Essential CVS/Introduction/What Is CVS?
(Initial conversion from Docbook)
(Initial conversion from Docbook)
|(4 intermediate revisions not shown.)|
CVS is a version tracking system. It maintains records of files throughout their development, allows retrieval of any stored version of a file, and supports production of multiple versions. CVS enables multiple developers to work simultaneously on a single file without loss of data. Each developer works on her own copy of a file, and all changes are later merged into a single master copy. CVS can be integrated with bug-tracking and feature-tracking systems, and it provides features that can assist a project manager by tracking changes to a project over time.
CVS can be used in many environments for many purposes. It is used for maintaining configuration files, mail aliases, source code, FAQ files, art, music, articles, essays, and books. Some system administrators keep everything in the /etc directory under CVS in order to track system configuration changes over time. CVS is also used to store and automatically publish content to web sites and FTP servers.
CVS follows the Unix ethos of small programs doing what they do well. The RCS (Revision Control System) program handles revision control of single files, so CVS uses RCS to store file data. CVS adds features to RCS, most notably the abilities to work over collections of files, and to work out of a repository that may be local or remote.
What Is a Versioning System?
Version control is the process of recording and retrieving changes in a project. A version control system can enable you to retrieve an old version to fix bugs or update features, branch development to allow the project to progress along multiple tracks simultaneously, and generate reports that show the changes between any two arbitrary stages of a project.
Most version control systems store notes with each change, and many provide tools that allow a project leader to analyze the changes. Most also include the ability to retrieve differences between arbitrary versions of files, which makes it easier to create patches or locate bugs.
The benefits of a version control system such as CVS include:
- Any stored revision of a file can be retrieved to be viewed or changed.
- The differences between any two revisions can be displayed.
- Patches can be created automatically.
- Multiple developers can work simultaneously on the same project or file without loss of data.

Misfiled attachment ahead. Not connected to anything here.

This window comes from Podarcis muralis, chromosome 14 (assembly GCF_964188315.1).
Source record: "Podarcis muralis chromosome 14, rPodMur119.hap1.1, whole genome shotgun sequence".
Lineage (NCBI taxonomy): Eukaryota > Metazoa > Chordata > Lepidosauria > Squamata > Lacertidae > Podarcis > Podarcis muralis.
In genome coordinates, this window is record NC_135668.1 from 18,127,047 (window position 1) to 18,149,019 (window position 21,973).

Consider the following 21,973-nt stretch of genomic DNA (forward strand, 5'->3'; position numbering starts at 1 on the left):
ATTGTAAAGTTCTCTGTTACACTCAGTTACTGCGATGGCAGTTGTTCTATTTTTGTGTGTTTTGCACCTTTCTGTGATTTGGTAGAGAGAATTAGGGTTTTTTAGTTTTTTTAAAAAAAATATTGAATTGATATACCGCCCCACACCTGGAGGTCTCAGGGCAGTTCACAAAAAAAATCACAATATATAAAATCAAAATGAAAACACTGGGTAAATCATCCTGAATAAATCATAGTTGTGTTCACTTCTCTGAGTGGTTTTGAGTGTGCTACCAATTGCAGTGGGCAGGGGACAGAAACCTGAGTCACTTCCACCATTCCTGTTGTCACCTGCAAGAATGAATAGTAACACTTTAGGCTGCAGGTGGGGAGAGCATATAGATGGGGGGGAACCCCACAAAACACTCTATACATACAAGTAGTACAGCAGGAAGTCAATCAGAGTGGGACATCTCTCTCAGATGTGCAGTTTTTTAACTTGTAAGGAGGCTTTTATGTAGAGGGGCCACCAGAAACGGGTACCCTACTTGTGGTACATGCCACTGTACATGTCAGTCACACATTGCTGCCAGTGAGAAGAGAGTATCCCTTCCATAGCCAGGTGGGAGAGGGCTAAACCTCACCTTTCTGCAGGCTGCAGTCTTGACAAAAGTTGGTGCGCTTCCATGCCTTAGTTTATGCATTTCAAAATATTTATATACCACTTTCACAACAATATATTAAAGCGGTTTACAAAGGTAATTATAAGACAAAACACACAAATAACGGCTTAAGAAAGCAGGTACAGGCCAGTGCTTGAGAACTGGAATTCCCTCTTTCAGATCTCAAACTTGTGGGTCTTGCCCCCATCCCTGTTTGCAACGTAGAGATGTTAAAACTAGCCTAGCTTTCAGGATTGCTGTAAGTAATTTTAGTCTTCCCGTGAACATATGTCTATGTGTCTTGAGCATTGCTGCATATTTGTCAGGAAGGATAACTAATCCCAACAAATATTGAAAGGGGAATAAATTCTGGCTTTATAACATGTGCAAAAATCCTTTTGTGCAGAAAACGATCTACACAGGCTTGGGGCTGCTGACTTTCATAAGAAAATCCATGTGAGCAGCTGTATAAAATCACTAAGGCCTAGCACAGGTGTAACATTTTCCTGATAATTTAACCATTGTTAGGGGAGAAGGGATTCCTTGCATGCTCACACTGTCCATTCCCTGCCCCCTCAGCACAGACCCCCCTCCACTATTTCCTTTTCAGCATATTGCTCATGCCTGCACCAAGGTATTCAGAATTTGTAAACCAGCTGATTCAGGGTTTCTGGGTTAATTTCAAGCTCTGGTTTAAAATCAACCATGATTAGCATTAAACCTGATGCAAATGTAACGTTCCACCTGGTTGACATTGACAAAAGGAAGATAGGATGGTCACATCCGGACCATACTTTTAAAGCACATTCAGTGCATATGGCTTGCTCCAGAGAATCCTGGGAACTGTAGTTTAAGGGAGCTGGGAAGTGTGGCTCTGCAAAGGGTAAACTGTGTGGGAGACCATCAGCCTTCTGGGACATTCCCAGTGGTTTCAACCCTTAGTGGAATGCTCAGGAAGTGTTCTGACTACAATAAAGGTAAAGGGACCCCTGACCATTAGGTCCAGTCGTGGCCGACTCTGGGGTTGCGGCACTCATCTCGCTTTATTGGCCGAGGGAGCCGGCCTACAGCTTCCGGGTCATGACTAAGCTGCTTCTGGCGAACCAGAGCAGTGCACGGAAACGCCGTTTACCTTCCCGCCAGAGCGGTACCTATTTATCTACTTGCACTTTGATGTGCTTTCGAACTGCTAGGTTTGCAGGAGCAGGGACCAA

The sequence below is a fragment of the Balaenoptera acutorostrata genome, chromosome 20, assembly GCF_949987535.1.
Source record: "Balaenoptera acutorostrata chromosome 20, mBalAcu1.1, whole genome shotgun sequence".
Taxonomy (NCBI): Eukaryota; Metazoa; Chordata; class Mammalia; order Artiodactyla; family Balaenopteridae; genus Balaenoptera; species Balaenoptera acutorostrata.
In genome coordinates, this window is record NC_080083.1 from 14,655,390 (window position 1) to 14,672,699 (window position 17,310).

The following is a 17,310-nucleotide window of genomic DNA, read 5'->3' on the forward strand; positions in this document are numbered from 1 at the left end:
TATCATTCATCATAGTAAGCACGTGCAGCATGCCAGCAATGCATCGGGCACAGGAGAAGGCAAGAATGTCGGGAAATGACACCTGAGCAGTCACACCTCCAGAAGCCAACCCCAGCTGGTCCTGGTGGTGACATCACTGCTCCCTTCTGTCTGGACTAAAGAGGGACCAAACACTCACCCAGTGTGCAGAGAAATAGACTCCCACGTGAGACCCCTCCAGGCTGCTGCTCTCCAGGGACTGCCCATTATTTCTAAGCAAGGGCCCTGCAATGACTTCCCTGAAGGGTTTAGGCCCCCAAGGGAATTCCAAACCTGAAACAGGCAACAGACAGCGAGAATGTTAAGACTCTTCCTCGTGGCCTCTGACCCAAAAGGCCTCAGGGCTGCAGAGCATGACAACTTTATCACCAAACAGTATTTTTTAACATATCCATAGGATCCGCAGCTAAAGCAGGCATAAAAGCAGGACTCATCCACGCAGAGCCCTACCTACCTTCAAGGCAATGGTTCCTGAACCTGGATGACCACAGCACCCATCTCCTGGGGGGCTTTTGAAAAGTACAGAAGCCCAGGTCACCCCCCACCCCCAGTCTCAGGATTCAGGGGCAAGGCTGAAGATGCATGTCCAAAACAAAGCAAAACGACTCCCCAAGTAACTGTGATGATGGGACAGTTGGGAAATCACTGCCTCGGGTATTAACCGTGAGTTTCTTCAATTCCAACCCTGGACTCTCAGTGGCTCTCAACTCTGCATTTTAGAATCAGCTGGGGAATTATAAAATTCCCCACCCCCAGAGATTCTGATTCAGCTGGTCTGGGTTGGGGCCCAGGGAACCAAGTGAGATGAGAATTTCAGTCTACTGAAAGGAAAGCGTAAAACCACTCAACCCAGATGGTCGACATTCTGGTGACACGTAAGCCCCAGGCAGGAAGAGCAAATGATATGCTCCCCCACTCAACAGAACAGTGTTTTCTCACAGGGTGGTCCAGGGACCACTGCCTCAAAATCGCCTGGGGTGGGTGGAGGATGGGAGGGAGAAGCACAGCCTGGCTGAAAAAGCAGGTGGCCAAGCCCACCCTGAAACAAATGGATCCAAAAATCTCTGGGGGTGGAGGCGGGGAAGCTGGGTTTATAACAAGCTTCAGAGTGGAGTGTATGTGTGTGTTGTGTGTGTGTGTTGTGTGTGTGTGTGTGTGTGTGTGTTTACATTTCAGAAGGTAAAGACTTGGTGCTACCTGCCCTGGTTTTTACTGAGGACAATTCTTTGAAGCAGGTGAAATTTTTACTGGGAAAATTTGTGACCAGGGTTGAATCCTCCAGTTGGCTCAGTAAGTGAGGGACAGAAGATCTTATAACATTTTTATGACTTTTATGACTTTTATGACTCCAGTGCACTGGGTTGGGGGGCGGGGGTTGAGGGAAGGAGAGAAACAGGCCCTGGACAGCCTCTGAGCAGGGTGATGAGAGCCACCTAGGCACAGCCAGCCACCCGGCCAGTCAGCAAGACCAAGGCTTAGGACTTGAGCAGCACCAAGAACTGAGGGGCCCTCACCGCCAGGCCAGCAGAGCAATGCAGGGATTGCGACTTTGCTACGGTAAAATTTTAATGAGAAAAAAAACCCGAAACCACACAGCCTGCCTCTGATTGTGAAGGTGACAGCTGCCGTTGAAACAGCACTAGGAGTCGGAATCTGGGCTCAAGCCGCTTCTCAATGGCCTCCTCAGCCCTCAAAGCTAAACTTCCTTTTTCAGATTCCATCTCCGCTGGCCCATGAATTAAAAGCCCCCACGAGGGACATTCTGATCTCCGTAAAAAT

- The project can be branched to allow simultaneous development along varied tracks. These branches can be merged back into the main line of development.
- Distributed development is supported across large or small networks. (CVS offers a variety of authentication mechanisms.)
Using version control for a project requires some extra work on an ongoing basis. In addition, previous versions of files, or records of changes to the various files in a project, occupy disk space that you might otherwise use for something else. However, the features that a good version control system makes available are well worth the investment of time and disk space. For example, without version control, project backups typically are timestamped copies of an entire project, hopefully stored together in a logical fashion. Version control provides organized storage and retrieval of the complete record of project changes, rather than whichever copies someone gets a chance to make.
Version control systems store files as the files are created and updated, in a way that allows any saved version of a file, or related versions of a set of files, to be retrieved at any given time. Many version control systems, including CVS, encourage a project's files to be stored together, which means that backups are easy to produce.
The ability to recover any earlier version of a given file allows you to roll back to support feature requests for previous releases and is critical when you create a bugfix branch of the project. CVS (and some other version control systems) allows simultaneous storage of the bugfix branch of a project and its main trunk code.